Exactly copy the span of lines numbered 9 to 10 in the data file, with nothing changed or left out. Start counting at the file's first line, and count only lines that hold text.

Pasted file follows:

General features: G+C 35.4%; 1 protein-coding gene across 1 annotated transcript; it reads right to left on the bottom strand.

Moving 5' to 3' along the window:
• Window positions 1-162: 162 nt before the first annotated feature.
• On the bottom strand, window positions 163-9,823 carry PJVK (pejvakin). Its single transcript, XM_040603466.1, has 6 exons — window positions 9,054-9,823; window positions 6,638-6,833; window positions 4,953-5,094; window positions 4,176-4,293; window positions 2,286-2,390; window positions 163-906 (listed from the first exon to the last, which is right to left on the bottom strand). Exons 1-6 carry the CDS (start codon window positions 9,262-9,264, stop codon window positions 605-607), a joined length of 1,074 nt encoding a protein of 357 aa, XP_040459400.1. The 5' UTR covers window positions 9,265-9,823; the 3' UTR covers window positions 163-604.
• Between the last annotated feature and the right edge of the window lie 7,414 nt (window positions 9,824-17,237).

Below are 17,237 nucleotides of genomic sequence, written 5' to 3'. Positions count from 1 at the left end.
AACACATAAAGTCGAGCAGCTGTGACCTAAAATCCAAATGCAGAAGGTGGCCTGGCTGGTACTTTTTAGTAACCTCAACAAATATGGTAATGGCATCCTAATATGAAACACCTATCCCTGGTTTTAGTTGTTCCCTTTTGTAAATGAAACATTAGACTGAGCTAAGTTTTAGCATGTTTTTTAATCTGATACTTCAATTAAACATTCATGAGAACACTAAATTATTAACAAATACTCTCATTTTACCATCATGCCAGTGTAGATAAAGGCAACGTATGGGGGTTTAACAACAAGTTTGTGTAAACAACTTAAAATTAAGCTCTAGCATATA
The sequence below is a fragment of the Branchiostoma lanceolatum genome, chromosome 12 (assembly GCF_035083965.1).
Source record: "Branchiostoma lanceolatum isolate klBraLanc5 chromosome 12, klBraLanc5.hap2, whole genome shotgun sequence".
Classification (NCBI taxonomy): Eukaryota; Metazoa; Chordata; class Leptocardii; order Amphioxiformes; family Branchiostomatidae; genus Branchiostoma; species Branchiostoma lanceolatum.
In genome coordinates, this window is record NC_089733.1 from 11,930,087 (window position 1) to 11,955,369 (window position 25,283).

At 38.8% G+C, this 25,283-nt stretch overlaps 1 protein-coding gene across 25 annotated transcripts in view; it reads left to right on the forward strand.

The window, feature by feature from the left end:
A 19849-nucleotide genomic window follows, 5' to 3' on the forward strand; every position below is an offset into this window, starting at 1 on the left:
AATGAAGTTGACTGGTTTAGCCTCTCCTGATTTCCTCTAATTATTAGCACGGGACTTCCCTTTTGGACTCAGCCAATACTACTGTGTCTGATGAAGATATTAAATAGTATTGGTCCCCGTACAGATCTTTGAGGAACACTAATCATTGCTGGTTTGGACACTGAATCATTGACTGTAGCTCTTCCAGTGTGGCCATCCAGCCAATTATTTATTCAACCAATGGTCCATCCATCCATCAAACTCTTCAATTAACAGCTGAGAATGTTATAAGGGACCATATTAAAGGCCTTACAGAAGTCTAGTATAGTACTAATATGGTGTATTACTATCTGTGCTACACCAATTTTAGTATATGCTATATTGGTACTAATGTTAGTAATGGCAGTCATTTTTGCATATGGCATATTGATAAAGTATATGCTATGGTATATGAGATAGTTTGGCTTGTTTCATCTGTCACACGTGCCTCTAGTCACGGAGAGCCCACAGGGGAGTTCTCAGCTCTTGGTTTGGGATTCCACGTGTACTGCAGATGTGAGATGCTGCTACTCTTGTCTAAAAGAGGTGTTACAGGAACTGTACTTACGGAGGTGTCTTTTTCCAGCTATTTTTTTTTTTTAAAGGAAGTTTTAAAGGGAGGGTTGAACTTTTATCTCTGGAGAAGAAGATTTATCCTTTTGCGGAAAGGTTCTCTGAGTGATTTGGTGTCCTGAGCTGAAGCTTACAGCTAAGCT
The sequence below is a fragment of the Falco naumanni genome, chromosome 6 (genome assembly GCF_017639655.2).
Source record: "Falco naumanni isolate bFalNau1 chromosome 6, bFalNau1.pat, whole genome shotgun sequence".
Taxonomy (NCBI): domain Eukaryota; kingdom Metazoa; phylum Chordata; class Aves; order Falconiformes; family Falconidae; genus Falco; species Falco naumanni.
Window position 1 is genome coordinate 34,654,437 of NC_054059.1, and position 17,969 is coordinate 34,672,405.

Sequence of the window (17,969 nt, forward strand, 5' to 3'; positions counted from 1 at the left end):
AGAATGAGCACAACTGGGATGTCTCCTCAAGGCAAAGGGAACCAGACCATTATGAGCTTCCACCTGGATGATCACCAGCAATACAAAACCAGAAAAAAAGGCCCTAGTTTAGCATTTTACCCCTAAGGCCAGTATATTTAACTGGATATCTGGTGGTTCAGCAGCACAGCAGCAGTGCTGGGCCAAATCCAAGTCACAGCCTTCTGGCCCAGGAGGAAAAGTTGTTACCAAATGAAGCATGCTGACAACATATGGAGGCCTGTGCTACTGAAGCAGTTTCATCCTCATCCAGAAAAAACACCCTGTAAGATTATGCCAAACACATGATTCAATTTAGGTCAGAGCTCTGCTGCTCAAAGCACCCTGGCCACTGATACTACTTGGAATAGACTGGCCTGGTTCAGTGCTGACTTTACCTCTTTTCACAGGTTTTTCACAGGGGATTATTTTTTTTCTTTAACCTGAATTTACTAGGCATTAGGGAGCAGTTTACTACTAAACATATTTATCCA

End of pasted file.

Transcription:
Source record: "Branchiostoma lanceolatum isolate klBraLanc5 chromosome 12, klBraLanc5.hap2, whole genome shotgun sequence".
Classification (NCBI taxonomy): Eukaryota; Metazoa; Chordata; class Leptocardii; order Amphioxiformes; family Branchiostomatidae; genus Branchiostoma; species Branchiostoma lanceolatum.